Despite pandemic-accelerated digitalization, financial services here could still be underutilizing big data. This calls for more intelligent automation, connectivity and integration

Today, the only constant in the Asia Pacific’s financial services market is digital evolution. The hypercompetitive landscape is keeping providers on their toes, especially in terms of driving digital customer experience and satisfaction.

For traditional financial services players, staying relevant in the age of liquid consumer behavior and digital-native new entrants to the market can seem daunting. However, striving to understand their customers deeply can reverse the fear and provide a new business impetus.

While the substance of financial services providers’ relationship with their customers continues to be trust, ease of use, and personalized nuanced offerings, what has changed is how these providers interact through the new channels opened up by digital banking.

The fact is that banks actually sit on a veritable gold mine by way of the sheer volume of data they sit on. This offers real avenues to tailor services and generate added value, but rests on data being managed strategically, handled securely, interpreted correctly, and finally used to execute fresh offerings.

Converting challenges into opportunities

An EY report has noted that, although data and analytics constituted the second-highest investment area for the region’s financial services industry in a survey, a mere 8% of respondents had described themselves as data-centric.

Yet, harnessing big data is key to increasing customer value, and its growth has led to an explosion of opportunities. As big data contains information on preferences, needs, and buying patterns, it can be leveraged to deliver new digital products and services tailored to customers at the point of need.

To sharpen the focus, the approach must be to move away from ‘target group management’ in favor of ‘targeted expectation management’. This hinges on holistically managing all information with a unique approach that integrates state-of-the-art methodologies and technologies.

Financial service providers that implement modern tech stacks will be in a position to leverage data analytics from datasets and gain a more comprehensive understanding of their customers.

Hon Chew Seetoh, General Manager, Asia, Boomi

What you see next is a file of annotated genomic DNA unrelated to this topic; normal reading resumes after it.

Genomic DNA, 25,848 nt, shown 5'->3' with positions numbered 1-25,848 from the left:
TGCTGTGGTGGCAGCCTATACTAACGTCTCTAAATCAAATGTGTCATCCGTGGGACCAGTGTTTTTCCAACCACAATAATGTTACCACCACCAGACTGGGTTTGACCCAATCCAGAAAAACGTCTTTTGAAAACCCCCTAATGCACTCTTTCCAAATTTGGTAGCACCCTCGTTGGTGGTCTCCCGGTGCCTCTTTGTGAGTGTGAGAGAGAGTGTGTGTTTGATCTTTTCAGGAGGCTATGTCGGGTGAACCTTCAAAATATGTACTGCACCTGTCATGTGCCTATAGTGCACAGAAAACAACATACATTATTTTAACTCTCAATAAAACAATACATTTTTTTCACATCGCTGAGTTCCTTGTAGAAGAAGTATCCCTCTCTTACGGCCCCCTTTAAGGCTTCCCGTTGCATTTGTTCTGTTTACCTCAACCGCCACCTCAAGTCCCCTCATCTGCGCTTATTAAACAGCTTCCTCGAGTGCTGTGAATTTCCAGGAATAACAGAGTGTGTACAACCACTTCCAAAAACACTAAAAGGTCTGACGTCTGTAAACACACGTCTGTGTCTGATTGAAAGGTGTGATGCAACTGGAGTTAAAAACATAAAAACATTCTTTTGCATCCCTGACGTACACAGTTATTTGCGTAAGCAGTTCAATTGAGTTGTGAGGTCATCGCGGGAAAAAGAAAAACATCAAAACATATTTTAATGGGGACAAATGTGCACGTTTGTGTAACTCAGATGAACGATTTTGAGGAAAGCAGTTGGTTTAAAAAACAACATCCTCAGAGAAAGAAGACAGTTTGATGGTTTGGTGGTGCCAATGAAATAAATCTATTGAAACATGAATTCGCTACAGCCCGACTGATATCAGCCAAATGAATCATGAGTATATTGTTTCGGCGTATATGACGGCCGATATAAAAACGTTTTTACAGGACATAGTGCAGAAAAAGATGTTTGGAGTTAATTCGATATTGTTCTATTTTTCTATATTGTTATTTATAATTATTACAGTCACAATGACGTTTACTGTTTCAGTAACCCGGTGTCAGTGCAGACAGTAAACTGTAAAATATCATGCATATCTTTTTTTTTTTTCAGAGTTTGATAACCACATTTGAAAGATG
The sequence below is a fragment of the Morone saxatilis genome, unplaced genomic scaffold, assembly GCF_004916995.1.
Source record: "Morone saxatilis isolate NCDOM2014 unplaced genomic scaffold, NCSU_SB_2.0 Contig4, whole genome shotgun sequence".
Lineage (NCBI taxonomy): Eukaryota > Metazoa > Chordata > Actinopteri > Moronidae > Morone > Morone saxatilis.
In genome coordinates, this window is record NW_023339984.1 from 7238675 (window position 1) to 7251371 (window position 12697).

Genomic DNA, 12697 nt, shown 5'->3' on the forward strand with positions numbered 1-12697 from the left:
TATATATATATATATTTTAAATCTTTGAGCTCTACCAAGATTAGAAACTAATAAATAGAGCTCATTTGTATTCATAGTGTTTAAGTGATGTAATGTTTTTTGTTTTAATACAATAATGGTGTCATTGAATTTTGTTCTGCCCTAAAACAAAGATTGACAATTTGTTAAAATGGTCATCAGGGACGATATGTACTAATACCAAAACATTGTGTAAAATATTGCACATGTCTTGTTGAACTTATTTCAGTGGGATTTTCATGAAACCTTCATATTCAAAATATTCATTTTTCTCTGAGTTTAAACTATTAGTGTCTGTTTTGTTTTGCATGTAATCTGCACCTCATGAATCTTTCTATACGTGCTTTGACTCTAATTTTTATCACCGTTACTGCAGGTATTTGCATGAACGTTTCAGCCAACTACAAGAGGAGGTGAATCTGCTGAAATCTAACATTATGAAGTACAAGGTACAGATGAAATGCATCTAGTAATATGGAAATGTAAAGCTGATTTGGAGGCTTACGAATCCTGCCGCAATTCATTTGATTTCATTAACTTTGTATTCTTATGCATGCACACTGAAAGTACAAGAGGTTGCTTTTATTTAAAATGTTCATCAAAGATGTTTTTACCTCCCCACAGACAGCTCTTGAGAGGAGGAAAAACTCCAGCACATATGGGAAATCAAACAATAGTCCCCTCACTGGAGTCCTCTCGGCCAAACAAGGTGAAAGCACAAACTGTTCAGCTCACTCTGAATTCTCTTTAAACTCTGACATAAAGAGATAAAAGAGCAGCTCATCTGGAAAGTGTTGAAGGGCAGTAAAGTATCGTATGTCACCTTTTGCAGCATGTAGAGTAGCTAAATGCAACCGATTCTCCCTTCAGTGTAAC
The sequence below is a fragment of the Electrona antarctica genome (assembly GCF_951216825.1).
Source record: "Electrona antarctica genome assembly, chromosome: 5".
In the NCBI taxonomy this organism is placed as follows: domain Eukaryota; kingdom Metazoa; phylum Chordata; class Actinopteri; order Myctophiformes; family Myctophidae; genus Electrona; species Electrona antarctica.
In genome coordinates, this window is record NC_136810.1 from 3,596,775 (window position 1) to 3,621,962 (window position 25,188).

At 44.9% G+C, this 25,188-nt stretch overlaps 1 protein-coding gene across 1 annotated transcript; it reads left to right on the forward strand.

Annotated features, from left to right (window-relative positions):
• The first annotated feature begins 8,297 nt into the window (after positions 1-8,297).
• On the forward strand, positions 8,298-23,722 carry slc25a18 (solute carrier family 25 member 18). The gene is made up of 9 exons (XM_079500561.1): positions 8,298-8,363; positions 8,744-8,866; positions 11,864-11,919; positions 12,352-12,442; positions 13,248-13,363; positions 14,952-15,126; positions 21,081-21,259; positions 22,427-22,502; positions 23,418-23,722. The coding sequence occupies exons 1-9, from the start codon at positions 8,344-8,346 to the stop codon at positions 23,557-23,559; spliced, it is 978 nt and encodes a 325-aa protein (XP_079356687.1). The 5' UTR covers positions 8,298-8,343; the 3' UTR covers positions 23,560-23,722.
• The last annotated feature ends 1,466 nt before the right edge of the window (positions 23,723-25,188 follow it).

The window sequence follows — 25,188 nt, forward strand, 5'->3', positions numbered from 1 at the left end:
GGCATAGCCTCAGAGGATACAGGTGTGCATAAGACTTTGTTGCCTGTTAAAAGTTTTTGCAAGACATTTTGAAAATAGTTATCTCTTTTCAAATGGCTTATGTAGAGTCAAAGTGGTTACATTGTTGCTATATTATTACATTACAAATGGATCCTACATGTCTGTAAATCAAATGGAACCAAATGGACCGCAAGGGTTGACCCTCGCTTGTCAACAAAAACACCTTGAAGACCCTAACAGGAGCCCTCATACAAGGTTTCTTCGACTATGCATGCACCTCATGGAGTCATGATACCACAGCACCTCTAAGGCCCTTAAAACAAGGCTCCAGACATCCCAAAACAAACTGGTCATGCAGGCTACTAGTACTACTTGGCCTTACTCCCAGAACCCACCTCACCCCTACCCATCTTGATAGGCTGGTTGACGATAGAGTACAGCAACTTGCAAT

Generating continuous value with an integration platform

Customers’ financial needs change and evolve over the span of their lives. The imperative for providers is to meet these needs better and faster than competitors. However, beyond that achievement, providers also need to meet continuously changing needs quickly, responsively, and helpfully:

    • The first step to achieve this is to recognize that obtaining a full and rich view of their customers provides pathways to deliver the desired services quickly.
    • Then, to realize the added value for their customers and themselves, providers need to create an ecosystem that enables close collaboration and seamless data sharing across all departments. This is critical to catering for the operational and analytical mapping needed to solve the complexities around customer processes.
    • To start with, providers need to review their technology stack; investing in modern customer relationship management systems is one thing, but process management and application integration should not be sidelined. Failing to account for integration can result in an environment fraught with disparate applications unable to work at its optimal level.

Here is where an integration-platform-as-a-service (iPaaS) can offer financial services players the ability to glue together the different departments and systems and bring together the organization’s applications and data sources.

With an iPaaS, providers can easily and quickly build interoperability across legacy environments and cloud applications. The boost in flexibility will position the business to meet even the most acute challenges.

Through a cloud-native integration platform, institutions can unify data for analyzing profitability; managing risk; and providing exceptional customer service. At the same time, this will allow legacy infrastructure to be modernized.

With modern middleware designed to raise agility and make a business more lean, the region’s  financial services industry can adapt at unprecedented speed to stay competitive and meet and exceed customer expectations — even as their own corporate financial needs shift and change.